Hassa Hissa Camp, Darfur — It is graduation day at the Women's Training Center in Hassa Hissa displacement camp, and these women are ready to celebrate.
One by one, 49 women — many with sleeping babies on their backs — collect their certificates, turn to the crowd and squeal "Ai ai ai ai ai ai ai aaaaaaiiiiiiii!" while pumping fists in the air like overjoyed World Cup goal scorers.
Then all together, wrapped in vivid indigo or fuchsia or goldenrod clothing, they sing in four Darfurian dialects, slowing down only to choose the next tune.
Thanks to a Mercy Corps training program, these women are now fully trained in the production and use of fuel-efficient stoves, a skill that saves them time and puts money in their pockets.
The stoves require about half the wood normal stoves do. That means fewer hours collecting firewood, less time in dangerous wooded areas outside of camp, and an income from selling the wood they do gather but no longer need for cooking.
As part of the Mercy Corps training program, the participants produce 150 stoves, keeping one each for themselves and distributing the rest for free to elderly displaced people, who have a near-impossible time collecting the wood they needed to get by.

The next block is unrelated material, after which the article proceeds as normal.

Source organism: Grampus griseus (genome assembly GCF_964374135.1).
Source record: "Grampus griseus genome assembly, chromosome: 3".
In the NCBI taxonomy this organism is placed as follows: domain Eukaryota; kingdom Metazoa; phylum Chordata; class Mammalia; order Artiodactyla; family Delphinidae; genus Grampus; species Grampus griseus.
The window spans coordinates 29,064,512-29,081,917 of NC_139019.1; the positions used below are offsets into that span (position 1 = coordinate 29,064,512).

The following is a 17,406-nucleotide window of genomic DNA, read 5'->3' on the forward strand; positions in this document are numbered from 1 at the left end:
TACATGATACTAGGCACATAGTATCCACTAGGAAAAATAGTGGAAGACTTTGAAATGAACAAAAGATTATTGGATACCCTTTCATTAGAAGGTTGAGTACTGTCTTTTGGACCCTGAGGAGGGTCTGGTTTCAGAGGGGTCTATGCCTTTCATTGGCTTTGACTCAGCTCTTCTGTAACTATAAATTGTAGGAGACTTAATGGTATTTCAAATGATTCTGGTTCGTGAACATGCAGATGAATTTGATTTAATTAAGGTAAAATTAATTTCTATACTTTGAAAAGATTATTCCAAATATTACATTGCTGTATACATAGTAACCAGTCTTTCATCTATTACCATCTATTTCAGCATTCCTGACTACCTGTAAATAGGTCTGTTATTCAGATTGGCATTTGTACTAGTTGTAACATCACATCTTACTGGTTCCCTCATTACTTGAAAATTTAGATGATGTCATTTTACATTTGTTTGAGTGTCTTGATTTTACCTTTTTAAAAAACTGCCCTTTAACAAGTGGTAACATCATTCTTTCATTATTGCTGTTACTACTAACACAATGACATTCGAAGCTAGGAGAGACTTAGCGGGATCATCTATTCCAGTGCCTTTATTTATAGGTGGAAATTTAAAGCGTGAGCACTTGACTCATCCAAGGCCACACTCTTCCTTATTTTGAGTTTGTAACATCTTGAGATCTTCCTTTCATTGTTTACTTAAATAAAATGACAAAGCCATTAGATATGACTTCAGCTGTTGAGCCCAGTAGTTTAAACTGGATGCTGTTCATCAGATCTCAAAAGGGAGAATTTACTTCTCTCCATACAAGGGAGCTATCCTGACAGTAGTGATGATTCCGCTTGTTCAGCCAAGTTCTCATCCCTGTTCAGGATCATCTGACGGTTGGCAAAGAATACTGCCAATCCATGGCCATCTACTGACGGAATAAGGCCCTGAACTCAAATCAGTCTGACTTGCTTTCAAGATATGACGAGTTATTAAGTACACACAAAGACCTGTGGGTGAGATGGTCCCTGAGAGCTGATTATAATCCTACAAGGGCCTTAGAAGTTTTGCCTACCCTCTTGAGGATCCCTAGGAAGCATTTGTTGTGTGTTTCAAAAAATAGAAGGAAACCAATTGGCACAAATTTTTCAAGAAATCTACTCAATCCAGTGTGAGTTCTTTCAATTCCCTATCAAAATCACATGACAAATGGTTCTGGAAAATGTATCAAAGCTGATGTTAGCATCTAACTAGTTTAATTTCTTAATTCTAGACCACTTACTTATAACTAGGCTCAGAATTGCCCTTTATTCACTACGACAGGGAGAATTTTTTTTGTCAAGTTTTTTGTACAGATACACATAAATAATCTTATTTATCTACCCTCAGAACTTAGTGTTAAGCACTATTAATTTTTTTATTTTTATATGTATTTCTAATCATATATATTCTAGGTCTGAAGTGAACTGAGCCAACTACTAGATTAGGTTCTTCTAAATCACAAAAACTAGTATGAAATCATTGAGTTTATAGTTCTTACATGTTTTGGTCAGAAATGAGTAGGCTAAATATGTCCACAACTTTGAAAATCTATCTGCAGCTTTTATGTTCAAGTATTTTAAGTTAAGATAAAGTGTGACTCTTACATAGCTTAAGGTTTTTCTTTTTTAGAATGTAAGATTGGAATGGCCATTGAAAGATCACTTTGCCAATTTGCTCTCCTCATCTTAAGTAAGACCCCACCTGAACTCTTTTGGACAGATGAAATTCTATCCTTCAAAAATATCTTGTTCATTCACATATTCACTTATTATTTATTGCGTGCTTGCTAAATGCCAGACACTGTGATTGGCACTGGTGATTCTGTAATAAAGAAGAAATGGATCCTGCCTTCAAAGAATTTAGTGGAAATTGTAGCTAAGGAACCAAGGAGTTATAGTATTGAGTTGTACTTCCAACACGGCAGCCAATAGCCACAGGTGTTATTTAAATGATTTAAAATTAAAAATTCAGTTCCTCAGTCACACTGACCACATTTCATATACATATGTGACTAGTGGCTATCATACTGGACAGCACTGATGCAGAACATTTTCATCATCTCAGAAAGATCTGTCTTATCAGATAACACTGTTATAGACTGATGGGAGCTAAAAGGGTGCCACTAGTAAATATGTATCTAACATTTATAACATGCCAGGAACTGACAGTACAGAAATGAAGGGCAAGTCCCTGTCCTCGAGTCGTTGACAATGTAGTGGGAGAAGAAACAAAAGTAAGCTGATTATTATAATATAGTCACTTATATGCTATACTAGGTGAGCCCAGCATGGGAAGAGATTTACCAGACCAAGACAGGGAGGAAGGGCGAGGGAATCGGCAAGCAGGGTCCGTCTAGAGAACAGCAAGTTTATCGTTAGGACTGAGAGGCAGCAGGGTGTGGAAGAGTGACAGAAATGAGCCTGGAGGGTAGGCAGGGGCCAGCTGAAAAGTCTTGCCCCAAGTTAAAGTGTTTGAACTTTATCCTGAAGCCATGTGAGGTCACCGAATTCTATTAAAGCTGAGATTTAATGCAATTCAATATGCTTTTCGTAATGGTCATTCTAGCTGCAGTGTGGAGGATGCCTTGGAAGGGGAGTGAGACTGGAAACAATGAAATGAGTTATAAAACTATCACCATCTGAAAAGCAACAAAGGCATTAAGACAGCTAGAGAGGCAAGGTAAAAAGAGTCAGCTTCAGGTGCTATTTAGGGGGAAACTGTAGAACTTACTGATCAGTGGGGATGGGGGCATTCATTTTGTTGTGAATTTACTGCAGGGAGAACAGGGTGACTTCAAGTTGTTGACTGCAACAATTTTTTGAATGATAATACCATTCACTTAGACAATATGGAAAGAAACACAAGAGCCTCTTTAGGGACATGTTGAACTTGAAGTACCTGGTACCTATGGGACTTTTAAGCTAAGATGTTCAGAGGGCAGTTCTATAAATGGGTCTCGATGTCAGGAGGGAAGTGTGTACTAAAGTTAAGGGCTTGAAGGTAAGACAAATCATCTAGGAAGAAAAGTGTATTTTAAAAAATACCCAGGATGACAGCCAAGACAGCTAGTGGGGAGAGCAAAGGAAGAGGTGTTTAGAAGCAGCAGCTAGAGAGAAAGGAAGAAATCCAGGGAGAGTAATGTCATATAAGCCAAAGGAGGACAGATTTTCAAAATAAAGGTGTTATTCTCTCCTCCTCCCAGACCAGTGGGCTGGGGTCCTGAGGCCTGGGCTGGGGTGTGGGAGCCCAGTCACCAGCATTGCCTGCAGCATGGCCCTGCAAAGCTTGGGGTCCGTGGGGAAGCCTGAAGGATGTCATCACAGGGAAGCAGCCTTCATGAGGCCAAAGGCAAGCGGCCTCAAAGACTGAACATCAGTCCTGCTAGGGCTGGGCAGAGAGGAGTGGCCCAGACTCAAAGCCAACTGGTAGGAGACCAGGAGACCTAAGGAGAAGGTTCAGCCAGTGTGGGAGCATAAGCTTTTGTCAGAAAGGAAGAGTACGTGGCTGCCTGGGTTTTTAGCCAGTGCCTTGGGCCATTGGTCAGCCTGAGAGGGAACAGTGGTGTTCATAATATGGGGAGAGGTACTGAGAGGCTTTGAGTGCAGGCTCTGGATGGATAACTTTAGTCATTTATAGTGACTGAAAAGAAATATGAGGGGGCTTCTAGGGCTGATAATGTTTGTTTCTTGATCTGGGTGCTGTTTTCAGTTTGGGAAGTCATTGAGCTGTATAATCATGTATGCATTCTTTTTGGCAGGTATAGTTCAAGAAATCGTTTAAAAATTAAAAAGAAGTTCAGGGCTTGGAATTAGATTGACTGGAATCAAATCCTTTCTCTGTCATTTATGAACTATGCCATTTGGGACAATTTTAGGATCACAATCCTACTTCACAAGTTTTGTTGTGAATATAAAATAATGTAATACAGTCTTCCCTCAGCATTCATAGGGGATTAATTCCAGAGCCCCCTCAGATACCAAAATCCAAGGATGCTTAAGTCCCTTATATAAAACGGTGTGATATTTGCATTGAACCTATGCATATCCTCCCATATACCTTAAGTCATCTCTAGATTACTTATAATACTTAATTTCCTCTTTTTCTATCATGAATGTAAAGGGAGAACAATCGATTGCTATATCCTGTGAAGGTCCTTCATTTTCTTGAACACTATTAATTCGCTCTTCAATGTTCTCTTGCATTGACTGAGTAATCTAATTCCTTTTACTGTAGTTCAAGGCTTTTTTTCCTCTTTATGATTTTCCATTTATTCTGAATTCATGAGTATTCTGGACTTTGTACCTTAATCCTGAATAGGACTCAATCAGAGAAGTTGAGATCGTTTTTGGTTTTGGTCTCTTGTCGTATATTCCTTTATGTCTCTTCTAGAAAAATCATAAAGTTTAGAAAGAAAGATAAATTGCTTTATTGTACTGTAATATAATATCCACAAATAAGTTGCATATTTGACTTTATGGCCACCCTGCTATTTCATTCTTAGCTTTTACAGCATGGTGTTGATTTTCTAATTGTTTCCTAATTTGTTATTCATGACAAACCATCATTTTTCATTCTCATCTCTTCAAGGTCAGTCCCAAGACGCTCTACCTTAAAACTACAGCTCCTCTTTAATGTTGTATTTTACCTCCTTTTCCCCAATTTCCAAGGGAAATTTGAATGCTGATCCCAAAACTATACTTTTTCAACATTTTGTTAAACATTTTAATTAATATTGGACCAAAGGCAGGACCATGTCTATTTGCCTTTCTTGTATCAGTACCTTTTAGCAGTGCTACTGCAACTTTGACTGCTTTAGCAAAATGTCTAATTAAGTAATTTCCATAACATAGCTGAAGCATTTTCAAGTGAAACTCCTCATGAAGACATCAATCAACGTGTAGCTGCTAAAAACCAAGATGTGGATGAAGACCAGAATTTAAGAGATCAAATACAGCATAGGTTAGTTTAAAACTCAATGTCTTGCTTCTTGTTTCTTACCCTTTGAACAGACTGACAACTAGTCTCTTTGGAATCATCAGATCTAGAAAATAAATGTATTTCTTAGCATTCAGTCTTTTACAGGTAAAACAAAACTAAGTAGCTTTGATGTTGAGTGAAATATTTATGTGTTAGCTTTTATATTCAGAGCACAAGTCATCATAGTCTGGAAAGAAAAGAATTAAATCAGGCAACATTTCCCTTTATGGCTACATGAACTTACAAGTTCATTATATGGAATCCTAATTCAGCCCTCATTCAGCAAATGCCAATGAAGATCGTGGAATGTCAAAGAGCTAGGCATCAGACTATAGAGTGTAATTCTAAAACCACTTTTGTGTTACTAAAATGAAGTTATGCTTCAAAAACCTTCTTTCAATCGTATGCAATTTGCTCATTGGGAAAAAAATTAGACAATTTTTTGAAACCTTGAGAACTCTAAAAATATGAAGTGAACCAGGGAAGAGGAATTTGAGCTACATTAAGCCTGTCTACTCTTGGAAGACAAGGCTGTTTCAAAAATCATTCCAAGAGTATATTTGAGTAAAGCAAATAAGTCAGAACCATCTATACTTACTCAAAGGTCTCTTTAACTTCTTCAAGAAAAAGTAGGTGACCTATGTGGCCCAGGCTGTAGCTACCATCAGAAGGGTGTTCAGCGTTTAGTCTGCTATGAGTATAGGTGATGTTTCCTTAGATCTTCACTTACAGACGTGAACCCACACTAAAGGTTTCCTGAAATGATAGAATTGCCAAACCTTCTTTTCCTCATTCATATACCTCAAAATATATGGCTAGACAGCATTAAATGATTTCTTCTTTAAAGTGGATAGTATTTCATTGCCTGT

"Now that I have the stove, I have much more time to spend with my kids," Kultoma says. "I can also make 200 dinars (just under $1) a week selling wood I don't need, which allows me to buy better food for my family."
Next stop: weaving and knitting
Across town at the Hamadia displacement camp, a smaller group of women is having a quieter but no less social time sitting on the floor weaving palm leaves and knitting.
Darfurian music star Mariam Amo is singing on the radio and women happily cluck to each other as their little children doze on their backs or at their feet.
These women have already graduated from Mercy Corps' stove-making course and have moved on to learn additional skills in weaving and knitting. Today they are making colorful floor mats, tabletop trivets, round tablecloths and other housewares.
Bosaina Abdullah Adam, 22, has been in the camp for more than two years; neither she nor her husband has been able to find steady work.
"We need these kinds of products in my home," she says. "Why waste money buying them when I could make them for my family and sell the rest?"
As the humanitarian crisis stabilizes in Darfur, Mercy Corps will continue to shift from meeting the basic needs of displaced people to helping them develop additional livelihoods — like weaving, knitting, and soap-making — and prepare to return home.